February 25, 2005

Awaiting clearness...

I have much to say about our Quaker identity as it relates to the secular world--something I hint at in a comment I made elsewhere. Because I am continuing to learn the balance between speaking faithfully and speaking because I think I have good ideas, I am holding my thoughts awhile, while also tapping those who are supporting me in this blog for further guidance.



Larry said...

I've taken part in Quaker meetings in five southern states. In my experience birthright Quakers are quite rare. Most of the Quakers I know are refugees (or graduates) from main line denominations.

By and large we have all learned by reading and doing.

Quakerism 101 is pretty big in our meetings; that's where we presumably may learn the elements of the faith.

Service on committees also plays a very large part.

But the most creative experiences of Quakerism for Ellie (my wife) and me have been in the small groups to which we belonged, usually meeting monthly.

Informal sharing offers a lot of insight, not only about Quakerism but about one another.

The meetings are changing rapidly. Some meetings are fairly dominated by young people with little Quaker background. Often their primary value and interest has been in peace. Or PC. On occasions these young folk have taken charge of yearly meeting gatherings, prompting some old heads to wonder if we are still Quakers.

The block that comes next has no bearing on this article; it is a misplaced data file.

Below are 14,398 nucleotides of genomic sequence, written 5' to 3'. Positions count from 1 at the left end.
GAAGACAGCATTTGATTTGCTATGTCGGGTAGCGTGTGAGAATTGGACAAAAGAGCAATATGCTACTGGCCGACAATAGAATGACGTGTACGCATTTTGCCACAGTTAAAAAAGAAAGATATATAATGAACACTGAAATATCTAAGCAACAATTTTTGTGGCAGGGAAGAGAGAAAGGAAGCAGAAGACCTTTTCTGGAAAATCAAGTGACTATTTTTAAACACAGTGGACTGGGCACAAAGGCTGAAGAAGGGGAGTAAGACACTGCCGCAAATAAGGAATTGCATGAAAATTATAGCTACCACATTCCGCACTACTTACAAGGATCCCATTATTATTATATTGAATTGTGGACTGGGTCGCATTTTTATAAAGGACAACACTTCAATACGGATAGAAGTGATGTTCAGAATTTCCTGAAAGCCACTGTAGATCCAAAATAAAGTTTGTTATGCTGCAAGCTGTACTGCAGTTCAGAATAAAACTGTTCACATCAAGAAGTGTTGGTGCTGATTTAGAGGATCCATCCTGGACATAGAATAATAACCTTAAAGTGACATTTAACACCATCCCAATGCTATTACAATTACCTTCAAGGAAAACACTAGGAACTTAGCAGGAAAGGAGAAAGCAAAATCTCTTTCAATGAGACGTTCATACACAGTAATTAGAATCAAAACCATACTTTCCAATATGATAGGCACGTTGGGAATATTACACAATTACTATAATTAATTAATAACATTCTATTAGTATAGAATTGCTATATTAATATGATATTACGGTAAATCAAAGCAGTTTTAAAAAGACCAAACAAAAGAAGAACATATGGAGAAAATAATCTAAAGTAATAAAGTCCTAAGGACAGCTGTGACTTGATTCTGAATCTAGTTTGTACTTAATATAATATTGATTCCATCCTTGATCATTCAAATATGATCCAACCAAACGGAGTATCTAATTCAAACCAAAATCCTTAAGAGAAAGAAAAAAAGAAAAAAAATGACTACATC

Call that growing pains. The movement has changed immensely throughout its life and is still changing at a rapid rate.

In the 19th century we were so exclusive that most of us with ancestors here at that time can tell about family members being dismissed for marrying "out of unity".

Now the pendulum has swung to the point where there are no qualifications to speak of.

God is dealing with us, and we can only attempt to follow the Light within throughout all the vicissitude of life.

Well thank you, Liz; you got me started.

Liz Opp said...

In your comment, you touch on several items I explore in another, more recent post.

In addition to the years I spent worshipping in Milwaukee and in the Twin Cities, I've been enjoying the 2+ years of worship among fFriends who, like me, are interested in Conservative Friends. And actually, my committee service has best helped me learn about Quakerism when I've served as the committee's clerk, mostly because of the reading I've done in preparation for a meeting, or because of a well placed phone call to someone who could help me understand how to approach a difficult committee situation.

I agree that (liberal) Friends are going through a series of growing pains, and I'm grateful for the variety of perspectives that you and others are so openly sharing.